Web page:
We also get a few fairly intense animal attack scenes here, some of which work better than others but all of which are rather well done. Goofiness aside, Day Of The Animals actually does have an interesting message underneath it all. It's heavy handed and preachy in its execution but pollution and urban sprawl and all that good stuff are still viable problems today, even more so than they were when Girdler made his film. The ozone layer isn't necessarily getting any better either. Hopefully it won't turn the German Shepherds and raccoons of the world against as, but hopefully it will make Leslie Neilson rise from the grave to fight more bears.

    Video/Audio/Extras:

    Day Of The Animals is presented on DVD in 2.35.1 anamorphic widescreen in a transfer that is considerably better than the previous DVD release that Media Blasters offered years back. The elements used were obviously in much better shape and color reproduction is also vastly improved. There are still a lot of scenes that were intentionally shot to look soft for whatever reason, which is how they are presented here (as it should be) but ultimately this is a very satisfying picture – clean, colorful and nicely detailed.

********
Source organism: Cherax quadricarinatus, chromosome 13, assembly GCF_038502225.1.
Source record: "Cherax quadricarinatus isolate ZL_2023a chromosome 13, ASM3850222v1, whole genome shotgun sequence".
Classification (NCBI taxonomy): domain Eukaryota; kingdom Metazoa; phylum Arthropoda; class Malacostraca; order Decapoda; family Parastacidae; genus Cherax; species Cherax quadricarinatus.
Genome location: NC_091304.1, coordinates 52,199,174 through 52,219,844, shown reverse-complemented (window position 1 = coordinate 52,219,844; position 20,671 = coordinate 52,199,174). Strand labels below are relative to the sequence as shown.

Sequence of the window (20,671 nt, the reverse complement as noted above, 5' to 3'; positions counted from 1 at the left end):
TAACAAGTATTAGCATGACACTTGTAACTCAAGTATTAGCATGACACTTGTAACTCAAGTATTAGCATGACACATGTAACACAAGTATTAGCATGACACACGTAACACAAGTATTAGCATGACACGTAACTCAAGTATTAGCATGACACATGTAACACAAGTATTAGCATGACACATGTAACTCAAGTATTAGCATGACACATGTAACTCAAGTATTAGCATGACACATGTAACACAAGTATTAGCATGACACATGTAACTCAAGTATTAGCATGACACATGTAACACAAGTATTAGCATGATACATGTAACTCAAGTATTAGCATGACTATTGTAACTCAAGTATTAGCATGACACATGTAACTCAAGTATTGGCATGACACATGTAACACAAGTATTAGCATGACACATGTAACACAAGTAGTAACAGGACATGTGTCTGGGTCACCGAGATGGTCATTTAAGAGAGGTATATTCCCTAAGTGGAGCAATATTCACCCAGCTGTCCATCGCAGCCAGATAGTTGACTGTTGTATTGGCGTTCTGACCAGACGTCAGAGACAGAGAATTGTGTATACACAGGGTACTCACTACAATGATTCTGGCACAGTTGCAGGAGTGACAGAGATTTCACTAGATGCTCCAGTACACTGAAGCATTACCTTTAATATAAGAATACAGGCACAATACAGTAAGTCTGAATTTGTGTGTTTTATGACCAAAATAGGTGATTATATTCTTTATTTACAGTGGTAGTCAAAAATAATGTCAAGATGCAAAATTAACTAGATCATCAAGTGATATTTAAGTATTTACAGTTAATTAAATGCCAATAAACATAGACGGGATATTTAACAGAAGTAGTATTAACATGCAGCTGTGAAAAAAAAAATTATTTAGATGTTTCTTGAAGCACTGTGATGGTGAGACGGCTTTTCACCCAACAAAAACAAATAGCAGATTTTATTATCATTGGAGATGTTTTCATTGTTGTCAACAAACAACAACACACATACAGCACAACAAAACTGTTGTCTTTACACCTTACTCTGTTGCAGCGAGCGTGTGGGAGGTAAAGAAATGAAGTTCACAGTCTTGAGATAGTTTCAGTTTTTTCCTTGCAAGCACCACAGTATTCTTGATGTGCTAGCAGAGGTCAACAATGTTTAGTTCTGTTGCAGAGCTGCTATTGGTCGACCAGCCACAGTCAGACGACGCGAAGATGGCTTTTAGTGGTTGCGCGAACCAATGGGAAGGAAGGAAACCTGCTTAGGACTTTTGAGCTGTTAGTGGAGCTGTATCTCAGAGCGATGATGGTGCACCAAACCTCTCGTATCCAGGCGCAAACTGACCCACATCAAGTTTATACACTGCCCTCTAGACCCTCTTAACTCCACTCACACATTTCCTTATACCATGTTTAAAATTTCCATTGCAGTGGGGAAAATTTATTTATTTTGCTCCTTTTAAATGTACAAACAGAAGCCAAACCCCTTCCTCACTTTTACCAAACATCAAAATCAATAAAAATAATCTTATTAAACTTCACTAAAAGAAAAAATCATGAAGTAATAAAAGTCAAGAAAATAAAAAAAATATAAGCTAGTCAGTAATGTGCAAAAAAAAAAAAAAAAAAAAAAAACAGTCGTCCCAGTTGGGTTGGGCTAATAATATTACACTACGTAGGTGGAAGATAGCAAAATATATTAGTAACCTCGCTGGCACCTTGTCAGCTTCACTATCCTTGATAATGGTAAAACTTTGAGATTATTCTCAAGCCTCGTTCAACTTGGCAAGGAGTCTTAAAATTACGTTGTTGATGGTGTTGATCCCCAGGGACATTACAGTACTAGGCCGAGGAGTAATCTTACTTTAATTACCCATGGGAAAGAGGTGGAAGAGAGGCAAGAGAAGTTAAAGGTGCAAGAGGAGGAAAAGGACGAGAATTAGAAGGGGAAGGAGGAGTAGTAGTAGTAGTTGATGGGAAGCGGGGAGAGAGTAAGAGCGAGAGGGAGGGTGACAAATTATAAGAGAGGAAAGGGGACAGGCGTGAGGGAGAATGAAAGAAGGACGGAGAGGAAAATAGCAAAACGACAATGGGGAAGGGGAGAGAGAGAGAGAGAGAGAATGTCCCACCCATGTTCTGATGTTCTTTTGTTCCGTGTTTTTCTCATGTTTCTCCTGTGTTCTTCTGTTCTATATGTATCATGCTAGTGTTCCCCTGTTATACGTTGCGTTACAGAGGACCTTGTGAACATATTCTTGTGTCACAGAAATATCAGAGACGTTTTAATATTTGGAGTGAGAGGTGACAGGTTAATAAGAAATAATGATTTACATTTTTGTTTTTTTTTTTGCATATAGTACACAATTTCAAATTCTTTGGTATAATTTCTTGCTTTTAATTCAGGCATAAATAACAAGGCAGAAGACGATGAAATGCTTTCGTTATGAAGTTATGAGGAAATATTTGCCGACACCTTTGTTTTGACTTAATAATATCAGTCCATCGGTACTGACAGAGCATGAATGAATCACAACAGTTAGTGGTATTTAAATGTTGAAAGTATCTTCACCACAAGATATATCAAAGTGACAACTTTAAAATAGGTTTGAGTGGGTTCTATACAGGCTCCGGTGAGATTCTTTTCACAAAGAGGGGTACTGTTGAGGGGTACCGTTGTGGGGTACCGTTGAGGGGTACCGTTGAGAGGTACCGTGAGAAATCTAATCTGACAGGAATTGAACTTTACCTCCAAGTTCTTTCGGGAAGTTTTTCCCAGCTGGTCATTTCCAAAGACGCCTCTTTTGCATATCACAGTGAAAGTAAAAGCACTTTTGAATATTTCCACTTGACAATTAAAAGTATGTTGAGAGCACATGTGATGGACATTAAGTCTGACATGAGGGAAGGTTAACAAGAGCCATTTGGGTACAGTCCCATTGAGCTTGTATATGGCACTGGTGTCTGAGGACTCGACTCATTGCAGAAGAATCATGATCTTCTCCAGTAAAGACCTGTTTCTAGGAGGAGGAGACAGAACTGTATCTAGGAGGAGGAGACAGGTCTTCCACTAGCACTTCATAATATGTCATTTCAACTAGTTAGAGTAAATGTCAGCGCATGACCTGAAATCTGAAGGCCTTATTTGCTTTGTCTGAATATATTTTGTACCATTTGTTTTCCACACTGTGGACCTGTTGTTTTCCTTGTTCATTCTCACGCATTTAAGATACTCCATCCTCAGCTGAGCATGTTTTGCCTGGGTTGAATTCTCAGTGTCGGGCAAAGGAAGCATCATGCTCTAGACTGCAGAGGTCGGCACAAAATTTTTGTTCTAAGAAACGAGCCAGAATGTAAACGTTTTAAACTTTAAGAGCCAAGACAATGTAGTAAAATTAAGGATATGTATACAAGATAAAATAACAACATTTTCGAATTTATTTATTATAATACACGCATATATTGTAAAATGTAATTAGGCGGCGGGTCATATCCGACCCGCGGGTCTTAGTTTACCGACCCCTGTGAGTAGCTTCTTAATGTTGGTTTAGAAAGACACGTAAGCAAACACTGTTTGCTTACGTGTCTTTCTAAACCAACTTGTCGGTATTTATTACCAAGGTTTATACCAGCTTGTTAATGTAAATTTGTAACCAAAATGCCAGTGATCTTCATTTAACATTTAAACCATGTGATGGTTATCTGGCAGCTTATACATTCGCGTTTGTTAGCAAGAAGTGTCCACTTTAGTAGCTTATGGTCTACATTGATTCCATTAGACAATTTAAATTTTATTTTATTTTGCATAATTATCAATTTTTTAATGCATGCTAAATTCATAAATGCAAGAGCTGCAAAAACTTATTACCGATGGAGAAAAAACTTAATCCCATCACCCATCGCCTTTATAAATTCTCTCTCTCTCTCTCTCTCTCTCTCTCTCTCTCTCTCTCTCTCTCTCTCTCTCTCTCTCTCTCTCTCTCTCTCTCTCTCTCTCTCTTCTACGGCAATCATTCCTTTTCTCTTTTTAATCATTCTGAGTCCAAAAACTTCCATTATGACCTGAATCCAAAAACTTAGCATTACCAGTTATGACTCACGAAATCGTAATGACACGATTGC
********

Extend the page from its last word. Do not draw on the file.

Dolby Digital 2.0 Mono and 5.1 Surround Sound tracks are provided in English and both sound good. The surround mix is limited by the source material but it does spread Lalo Schifrin’s score around rather well. Both tracks feature clear dialogue and properly balanced levels. There are no alternate language options or subtitles provided here.

    The main extras on the DVD are two interviews, the first with John Cedar lasting about eighteen minutes and covering his experiences on the picture and his thoughts on its director. The second interview is with Paul Mantee and it’s just short of ten minutes in length. He talks about how this role offered him something a little different than the roles he’d played in the past and what it was like collaborating with the cast and crew on this feature before talking about some of the other film roles he played throughout his career.